I’ve been working on some web applications lately, that have a large “person” component. Most web apps probably deal to some extent with storing people’s names, even if it’s not their main focus. (I’m trying to imagine how many database tables around the globe might record in their rows and columns some version of “Dan Jewett.”)
So, in the application, there is a database table that records all of the “person” info, and it has the fields first_name, last_name, and maybe even middle_name, right? I’ve always thought so. I don’t anymore.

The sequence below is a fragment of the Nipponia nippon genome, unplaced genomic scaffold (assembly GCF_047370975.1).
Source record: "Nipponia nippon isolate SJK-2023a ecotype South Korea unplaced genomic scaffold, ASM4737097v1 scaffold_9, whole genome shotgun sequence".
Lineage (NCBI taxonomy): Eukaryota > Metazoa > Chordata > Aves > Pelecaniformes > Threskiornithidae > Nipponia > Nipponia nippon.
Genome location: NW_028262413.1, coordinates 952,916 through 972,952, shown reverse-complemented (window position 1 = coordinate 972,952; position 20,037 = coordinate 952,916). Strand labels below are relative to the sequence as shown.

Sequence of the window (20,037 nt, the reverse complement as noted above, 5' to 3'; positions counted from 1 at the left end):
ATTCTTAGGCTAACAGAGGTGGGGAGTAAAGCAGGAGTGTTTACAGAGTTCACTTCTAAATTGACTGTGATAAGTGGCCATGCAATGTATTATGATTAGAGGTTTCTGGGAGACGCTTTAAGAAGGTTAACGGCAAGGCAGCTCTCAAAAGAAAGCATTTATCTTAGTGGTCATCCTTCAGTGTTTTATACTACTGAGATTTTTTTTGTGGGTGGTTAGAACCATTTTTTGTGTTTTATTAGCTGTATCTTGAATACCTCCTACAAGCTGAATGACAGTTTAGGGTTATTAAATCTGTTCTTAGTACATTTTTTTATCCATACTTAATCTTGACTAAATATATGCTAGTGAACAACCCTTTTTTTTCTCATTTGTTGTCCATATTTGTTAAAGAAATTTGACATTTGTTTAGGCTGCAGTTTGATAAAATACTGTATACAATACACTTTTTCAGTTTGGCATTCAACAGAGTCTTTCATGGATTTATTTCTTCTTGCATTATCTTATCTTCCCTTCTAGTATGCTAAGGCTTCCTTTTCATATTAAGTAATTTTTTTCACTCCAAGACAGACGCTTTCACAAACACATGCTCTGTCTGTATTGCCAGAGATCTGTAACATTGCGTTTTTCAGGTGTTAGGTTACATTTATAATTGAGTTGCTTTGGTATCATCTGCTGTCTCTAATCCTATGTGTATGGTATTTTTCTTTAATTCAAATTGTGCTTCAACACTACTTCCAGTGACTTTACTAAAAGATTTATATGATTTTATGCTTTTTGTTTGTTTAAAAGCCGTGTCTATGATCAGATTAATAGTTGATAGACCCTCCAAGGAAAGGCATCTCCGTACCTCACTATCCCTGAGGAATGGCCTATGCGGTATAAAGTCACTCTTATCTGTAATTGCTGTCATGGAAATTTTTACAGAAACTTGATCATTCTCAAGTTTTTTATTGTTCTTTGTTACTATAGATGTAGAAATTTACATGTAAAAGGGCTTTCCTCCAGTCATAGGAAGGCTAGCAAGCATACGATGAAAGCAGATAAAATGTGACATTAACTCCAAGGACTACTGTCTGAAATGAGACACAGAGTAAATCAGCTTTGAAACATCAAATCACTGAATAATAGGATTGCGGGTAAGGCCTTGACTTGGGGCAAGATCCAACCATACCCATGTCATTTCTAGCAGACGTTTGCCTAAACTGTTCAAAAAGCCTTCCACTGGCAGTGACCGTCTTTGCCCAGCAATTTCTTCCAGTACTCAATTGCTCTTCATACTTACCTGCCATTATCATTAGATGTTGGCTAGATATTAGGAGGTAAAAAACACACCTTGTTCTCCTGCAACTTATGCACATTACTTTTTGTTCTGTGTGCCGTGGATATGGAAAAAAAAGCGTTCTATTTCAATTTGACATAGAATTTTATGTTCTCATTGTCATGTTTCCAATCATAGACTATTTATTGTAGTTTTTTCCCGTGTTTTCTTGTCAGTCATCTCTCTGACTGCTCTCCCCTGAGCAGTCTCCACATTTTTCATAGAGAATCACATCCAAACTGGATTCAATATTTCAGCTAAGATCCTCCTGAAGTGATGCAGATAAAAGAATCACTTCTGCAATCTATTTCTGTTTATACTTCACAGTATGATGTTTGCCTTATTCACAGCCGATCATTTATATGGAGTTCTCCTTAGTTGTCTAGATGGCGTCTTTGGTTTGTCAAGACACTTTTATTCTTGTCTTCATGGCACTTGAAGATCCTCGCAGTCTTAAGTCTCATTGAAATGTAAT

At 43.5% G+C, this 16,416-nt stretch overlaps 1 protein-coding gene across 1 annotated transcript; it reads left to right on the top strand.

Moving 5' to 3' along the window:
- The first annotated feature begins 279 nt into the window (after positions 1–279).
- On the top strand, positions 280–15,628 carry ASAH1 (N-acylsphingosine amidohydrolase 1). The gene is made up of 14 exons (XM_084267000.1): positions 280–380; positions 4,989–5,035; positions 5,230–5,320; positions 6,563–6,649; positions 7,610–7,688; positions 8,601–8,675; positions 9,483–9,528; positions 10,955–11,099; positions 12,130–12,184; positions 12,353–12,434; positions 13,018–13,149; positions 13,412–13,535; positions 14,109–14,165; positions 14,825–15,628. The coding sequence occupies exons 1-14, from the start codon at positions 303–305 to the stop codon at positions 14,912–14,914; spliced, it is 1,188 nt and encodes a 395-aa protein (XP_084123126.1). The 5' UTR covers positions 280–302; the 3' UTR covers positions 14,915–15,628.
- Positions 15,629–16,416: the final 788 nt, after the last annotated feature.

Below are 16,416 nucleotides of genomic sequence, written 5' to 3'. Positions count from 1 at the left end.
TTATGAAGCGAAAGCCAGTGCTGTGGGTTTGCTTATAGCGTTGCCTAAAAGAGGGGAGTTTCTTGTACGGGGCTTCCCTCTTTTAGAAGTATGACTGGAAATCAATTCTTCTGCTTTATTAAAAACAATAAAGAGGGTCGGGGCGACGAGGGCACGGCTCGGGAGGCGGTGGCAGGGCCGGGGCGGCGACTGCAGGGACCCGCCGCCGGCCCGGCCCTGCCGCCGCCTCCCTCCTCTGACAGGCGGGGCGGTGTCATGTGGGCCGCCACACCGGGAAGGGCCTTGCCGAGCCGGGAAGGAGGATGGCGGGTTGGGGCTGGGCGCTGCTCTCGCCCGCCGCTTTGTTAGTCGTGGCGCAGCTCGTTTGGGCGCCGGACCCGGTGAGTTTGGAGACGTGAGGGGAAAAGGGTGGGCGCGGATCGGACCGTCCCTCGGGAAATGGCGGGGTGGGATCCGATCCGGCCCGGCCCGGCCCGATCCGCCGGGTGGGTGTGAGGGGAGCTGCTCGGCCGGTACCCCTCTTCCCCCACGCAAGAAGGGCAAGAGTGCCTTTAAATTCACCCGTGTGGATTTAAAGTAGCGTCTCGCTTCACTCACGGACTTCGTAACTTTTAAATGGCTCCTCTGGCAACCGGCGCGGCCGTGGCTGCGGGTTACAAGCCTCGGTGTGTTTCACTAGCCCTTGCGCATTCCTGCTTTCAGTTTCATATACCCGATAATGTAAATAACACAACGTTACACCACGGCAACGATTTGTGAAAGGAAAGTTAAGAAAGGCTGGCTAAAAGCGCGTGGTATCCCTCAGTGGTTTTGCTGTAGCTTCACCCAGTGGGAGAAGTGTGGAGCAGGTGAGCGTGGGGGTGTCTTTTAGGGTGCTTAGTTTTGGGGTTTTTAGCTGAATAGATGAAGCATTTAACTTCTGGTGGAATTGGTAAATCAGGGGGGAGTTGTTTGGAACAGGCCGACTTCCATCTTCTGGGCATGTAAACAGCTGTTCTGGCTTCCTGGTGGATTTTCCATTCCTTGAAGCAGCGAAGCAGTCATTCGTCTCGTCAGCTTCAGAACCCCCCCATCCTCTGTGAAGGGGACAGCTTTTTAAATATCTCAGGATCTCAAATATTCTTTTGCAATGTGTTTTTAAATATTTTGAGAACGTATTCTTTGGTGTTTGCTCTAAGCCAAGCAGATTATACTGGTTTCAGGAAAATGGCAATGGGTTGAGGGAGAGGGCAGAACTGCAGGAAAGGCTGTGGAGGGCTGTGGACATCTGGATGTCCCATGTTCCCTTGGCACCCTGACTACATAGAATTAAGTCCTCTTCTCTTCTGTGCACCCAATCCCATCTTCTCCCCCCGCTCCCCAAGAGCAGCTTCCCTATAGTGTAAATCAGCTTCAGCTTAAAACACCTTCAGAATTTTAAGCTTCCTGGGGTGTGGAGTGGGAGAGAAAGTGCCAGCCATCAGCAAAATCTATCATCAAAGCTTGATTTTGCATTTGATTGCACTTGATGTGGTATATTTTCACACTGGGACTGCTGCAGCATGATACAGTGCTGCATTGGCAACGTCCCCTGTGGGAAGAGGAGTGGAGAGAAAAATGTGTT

This first became an issue for me when I was building an application to track my music collection. Most of the information in the database was seeded by parsing the tag information contained in the audio files themselves or by parsing CD info from various online databases. When I built the original application, I wanted to be able to sort artists alphabetically (by last name of course) but all of my initial data sources did not make that distinction. The tags had only an 'Artist’ field. So, I, believing that I had a more sophisticated understanding of the data I was dealing with, began to massage the data in my sources so that I could parse it easily into a dual field name structure. Specifically, I began to change all of the artist fields to contain “Dylan, Bob” and “Davis, Miles.” That way, in my code, I could just split on the comma and put things where, in a true and just world, they ought to be. Artists who were actually groups just had an empty first_name field (or first_name = “The”, last_name = “Beatles”) and “Sting” and “Madonna” are last names.